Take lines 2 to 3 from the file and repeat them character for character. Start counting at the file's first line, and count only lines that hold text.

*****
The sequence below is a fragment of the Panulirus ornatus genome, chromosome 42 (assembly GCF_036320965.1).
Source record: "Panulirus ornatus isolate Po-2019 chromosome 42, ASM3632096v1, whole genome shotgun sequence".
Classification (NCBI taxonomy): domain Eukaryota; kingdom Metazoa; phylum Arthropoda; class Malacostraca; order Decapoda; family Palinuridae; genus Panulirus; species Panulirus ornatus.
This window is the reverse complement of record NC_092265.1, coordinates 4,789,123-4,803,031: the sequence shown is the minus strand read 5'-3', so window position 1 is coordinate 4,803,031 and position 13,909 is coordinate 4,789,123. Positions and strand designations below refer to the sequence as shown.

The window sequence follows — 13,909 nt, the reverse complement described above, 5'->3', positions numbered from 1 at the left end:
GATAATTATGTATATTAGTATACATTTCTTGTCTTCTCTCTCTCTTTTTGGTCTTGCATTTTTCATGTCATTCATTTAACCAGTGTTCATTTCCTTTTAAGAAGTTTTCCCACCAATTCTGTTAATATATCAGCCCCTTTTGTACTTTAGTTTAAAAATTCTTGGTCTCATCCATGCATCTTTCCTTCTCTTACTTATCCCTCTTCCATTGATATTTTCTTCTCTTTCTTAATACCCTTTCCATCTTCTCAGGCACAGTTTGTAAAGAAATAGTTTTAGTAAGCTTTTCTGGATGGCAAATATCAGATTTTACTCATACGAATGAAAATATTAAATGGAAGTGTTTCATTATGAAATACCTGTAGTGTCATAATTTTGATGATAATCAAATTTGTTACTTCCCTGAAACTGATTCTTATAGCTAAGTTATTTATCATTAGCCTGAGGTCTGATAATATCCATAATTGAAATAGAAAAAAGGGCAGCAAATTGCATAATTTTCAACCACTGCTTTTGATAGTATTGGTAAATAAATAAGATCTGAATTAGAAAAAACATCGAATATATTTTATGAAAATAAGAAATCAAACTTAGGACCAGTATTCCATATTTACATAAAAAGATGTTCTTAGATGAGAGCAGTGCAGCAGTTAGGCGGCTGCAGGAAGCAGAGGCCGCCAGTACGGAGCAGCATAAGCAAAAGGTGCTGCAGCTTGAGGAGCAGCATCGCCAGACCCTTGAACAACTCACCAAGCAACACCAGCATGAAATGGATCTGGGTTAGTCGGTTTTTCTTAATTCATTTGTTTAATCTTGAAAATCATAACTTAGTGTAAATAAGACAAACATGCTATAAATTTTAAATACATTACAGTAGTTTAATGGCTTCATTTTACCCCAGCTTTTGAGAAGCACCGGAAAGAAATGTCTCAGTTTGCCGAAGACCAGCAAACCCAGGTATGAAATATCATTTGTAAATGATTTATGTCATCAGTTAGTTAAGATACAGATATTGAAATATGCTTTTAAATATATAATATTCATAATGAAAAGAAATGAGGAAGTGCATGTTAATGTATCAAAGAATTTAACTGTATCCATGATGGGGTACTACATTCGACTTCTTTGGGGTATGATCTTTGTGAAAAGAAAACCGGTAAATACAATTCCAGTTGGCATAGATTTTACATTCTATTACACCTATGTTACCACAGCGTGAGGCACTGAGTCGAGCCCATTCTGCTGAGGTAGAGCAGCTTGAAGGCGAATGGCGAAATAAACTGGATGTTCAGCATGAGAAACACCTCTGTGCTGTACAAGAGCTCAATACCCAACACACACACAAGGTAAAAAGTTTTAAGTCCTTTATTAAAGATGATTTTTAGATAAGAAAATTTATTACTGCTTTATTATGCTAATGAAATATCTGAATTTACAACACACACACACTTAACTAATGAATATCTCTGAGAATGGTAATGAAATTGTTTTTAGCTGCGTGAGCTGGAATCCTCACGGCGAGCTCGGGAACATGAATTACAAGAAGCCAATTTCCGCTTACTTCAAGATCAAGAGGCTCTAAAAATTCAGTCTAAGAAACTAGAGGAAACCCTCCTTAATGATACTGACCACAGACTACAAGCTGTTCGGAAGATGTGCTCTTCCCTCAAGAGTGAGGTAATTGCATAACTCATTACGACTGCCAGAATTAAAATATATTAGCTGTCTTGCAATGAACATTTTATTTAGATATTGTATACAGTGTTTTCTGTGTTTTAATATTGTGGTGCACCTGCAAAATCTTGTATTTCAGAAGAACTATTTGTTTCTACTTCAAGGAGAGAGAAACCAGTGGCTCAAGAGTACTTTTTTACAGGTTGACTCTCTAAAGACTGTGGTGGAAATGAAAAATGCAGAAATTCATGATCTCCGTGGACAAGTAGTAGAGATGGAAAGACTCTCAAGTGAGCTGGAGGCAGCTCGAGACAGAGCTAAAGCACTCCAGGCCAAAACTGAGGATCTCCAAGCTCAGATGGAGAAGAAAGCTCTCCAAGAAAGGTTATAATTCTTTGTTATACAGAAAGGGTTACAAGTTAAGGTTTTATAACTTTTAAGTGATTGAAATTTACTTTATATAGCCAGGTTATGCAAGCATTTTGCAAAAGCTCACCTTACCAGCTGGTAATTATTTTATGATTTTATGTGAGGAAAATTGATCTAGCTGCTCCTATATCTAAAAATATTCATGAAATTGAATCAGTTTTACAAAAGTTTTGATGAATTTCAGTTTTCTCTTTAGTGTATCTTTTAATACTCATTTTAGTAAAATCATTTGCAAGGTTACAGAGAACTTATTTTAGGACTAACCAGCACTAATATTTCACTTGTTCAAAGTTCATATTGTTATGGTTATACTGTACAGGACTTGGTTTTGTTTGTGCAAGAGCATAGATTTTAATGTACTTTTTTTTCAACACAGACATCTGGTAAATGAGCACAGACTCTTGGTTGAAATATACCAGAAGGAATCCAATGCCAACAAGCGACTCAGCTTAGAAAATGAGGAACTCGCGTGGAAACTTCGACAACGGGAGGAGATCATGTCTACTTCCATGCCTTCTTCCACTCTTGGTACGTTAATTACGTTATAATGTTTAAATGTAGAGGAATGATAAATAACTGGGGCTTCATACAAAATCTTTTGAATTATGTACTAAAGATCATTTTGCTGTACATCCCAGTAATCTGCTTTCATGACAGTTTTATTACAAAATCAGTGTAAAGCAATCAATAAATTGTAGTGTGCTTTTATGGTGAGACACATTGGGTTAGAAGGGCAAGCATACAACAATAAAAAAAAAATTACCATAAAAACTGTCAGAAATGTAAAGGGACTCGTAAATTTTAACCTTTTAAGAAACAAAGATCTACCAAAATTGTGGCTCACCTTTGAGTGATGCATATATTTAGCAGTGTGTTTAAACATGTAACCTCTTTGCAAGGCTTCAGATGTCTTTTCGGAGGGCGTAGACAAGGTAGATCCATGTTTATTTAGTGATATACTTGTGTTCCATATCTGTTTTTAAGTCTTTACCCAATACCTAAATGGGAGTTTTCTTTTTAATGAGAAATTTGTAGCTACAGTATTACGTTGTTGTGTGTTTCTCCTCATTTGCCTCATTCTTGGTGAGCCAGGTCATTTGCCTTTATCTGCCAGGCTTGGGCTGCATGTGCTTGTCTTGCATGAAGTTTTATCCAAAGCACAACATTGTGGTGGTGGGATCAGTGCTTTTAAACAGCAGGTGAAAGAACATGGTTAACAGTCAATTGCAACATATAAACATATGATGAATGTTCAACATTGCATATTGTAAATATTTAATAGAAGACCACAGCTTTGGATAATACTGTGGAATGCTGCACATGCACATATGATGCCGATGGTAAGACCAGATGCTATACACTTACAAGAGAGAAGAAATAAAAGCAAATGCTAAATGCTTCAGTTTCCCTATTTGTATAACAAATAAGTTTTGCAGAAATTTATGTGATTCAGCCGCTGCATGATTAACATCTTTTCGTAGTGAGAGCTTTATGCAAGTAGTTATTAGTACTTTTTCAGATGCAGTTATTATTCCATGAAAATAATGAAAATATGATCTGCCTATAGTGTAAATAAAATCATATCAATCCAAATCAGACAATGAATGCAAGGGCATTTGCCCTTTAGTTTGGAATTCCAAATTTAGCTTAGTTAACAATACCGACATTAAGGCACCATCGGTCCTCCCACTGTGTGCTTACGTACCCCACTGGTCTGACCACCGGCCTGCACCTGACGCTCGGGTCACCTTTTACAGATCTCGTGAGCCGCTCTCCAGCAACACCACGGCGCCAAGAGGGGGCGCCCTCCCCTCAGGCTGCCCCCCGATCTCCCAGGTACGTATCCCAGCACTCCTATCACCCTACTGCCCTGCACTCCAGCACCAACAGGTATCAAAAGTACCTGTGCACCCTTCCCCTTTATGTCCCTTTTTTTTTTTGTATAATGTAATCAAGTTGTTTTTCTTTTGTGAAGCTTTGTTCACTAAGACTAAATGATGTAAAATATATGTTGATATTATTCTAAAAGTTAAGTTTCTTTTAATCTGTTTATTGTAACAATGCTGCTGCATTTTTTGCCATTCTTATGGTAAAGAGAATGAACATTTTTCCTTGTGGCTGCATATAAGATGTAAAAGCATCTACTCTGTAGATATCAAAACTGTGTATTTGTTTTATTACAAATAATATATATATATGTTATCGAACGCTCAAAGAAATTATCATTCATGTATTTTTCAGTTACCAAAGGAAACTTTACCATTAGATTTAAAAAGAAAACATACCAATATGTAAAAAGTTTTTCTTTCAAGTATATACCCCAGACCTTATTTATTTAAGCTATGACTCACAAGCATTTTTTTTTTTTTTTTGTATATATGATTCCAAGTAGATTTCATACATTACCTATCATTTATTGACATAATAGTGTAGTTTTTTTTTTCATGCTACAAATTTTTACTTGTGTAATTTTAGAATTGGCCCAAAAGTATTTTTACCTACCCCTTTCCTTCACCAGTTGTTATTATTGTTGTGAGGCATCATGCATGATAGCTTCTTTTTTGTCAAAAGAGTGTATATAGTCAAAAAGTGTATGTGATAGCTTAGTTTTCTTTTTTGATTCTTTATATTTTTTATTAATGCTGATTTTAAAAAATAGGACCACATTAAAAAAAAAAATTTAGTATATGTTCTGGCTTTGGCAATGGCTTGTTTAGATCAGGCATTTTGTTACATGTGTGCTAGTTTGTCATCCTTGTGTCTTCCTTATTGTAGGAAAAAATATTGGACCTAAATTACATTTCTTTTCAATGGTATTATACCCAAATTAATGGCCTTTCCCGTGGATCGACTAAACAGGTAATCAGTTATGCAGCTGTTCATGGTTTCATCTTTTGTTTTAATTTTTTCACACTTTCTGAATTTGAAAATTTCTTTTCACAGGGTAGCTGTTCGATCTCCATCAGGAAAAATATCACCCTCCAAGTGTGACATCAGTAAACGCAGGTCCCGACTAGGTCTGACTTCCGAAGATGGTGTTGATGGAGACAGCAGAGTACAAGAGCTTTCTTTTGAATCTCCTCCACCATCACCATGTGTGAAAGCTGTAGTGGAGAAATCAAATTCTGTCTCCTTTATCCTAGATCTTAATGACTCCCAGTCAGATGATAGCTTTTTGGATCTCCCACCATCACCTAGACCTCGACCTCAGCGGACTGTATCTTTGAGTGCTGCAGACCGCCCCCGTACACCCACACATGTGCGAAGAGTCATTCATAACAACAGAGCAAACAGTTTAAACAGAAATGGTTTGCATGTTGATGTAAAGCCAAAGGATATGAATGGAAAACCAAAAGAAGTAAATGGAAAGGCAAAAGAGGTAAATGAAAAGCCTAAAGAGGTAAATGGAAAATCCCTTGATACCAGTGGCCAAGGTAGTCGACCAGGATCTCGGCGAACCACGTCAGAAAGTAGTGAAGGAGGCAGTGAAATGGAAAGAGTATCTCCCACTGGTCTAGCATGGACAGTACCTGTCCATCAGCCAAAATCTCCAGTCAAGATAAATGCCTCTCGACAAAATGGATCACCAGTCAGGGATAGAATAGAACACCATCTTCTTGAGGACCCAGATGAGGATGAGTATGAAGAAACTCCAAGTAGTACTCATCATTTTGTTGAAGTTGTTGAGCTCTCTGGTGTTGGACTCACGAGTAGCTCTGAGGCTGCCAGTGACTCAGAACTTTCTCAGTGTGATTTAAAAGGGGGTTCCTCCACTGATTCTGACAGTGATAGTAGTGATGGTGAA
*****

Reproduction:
Source record: "Panulirus ornatus isolate Po-2019 chromosome 42, ASM3632096v1, whole genome shotgun sequence".
Classification (NCBI taxonomy): domain Eukaryota; kingdom Metazoa; phylum Arthropoda; class Malacostraca; order Decapoda; family Palinuridae; genus Panulirus; species Panulirus ornatus.